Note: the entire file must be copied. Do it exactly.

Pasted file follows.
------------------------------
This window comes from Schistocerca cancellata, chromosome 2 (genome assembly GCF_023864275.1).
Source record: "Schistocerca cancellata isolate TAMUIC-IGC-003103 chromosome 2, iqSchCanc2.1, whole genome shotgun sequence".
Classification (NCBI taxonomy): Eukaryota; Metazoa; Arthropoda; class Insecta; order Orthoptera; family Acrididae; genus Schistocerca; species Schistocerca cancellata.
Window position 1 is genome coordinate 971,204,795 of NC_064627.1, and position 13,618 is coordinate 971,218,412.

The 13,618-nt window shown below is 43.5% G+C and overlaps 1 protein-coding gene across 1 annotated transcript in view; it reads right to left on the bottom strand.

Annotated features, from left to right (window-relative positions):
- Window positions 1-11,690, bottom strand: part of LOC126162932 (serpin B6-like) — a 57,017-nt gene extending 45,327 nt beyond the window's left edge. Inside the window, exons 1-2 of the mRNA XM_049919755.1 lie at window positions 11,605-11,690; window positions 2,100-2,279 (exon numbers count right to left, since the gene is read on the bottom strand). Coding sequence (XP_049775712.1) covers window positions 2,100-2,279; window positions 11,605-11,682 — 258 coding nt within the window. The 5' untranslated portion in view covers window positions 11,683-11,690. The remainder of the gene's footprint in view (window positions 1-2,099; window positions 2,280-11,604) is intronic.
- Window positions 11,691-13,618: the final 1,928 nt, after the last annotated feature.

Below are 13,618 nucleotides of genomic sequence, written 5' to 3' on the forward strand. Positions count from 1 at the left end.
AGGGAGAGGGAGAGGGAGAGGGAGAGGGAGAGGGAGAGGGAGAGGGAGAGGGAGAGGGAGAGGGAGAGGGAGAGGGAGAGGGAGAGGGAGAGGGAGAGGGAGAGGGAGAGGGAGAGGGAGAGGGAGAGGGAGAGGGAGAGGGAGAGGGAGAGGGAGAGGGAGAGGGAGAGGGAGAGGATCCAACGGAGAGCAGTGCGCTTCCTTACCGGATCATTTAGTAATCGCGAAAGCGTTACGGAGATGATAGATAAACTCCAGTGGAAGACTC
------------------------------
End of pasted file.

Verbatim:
This window comes from Schistocerca cancellata, chromosome 2 (genome assembly GCF_023864275.1).
Source record: "Schistocerca cancellata isolate TAMUIC-IGC-003103 chromosome 2, iqSchCanc2.1, whole genome shotgun sequence".
Classification (NCBI taxonomy): Eukaryota; Metazoa; Arthropoda; class Insecta; order Orthoptera; family Acrididae; genus Schistocerca; species Schistocerca cancellata.
Window position 1 is genome coordinate 971,204,795 of NC_064627.1, and position 13,618 is coordinate 971,218,412.

The 13,618-nt window shown below is 43.5% G+C and overlaps 1 protein-coding gene across 1 annotated transcript in view; it reads right to left on the bottom strand.

Annotated features, from left to right (window-relative positions):
- Window positions 1-11,690, bottom strand: part of LOC126162932 (serpin B6-like) — a 57,017-nt gene extending 45,327 nt beyond the window's left edge. Inside the window, exons 1-2 of the mRNA XM_049919755.1 lie at window positions 11,605-11,690; window positions 2,100-2,279 (exon numbers count right to left, since the gene is read on the bottom strand). Coding sequence (XP_049775712.1) covers window positions 2,100-2,279; window positions 11,605-11,682 — 258 coding nt within the window. The 5' untranslated portion in view covers window positions 11,683-11,690. The remainder of the gene's footprint in view (window positions 1-2,099; window positions 2,280-11,604) is intronic.
- Window positions 11,691-13,618: the final 1,928 nt, after the last annotated feature.

Below are 13,618 nucleotides of genomic sequence, written 5' to 3' on the forward strand. Positions count from 1 at the left end.
AGGGAGAGGGAGAGGGAGAGGGAGAGGGAGAGGGAGAGGGAGAGGGAGAGGGAGAGGGAGAGGGAGAGGGAGAGGGAGAGGGAGAGGGAGAGGGAGAGGGAGAGGGAGAGGGAGAGGGAGAGGGAGAGGGAGAGGGAGAGGGAGAGGGAGAGGGAGAGGGAGAGGGAGAGGGAGAGGATCCAACGGAGAGCAGTGCGCTTCCTTACCGGATCATTTAGTAATCGCGAAAGCGTTACGGAGATGATAGATAAACTCCAGTGGAAGACTC